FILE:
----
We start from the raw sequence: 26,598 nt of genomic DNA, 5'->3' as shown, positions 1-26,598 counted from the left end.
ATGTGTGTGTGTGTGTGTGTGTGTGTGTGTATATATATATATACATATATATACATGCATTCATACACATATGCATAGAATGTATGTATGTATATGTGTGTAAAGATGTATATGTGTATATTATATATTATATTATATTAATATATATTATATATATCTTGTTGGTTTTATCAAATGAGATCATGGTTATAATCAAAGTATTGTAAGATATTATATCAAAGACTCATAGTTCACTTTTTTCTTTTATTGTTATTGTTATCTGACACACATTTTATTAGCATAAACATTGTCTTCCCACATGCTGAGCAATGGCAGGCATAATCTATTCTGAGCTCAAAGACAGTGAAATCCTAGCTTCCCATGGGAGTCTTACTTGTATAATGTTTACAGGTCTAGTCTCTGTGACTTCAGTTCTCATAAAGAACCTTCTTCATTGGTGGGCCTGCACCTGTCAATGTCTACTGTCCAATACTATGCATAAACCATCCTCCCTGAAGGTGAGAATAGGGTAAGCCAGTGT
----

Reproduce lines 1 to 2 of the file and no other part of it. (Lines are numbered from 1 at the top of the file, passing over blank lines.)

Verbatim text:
We start from the raw sequence: 26,598 nt of genomic DNA, 5'->3' as shown, positions 1-26,598 counted from the left end.
ATGTGTGTGTGTGTGTGTGTGTGTGTGTGTATATATATATATACATATATATACATGCATTCATACACATATGCATAGAATGTATGTATGTATATGTGTGTAAAGATGTATATGTGTATATTATATATTATATTATATTAATATATATTATATATATCTTGTTGGTTTTATCAAATGAGATCATGGTTATAATCAAAGTATTGTAAGATATTATATCAAAGACTCATAGTTCACTTTTTTCTTTTATTGTTATTGTTATCTGACACACATTTTATTAGCATAAACATTGTCTTCCCACATGCTGAGCAATGGCAGGCATAATCTATTCTGAGCTCAAAGACAGTGAAATCCTAGCTTCCCATGGGAGTCTTACTTGTATAATGTTTACAGGTCTAGTCTCTGTGACTTCAGTTCTCATAAAGAACCTTCTTCATTGGTGGGCCTGCACCTGTCAATGTCTACTGTCCAATACTATGCATAAACCATCCTCCCTGAAGGTGAGAATAGGGTAAGCCAGTGT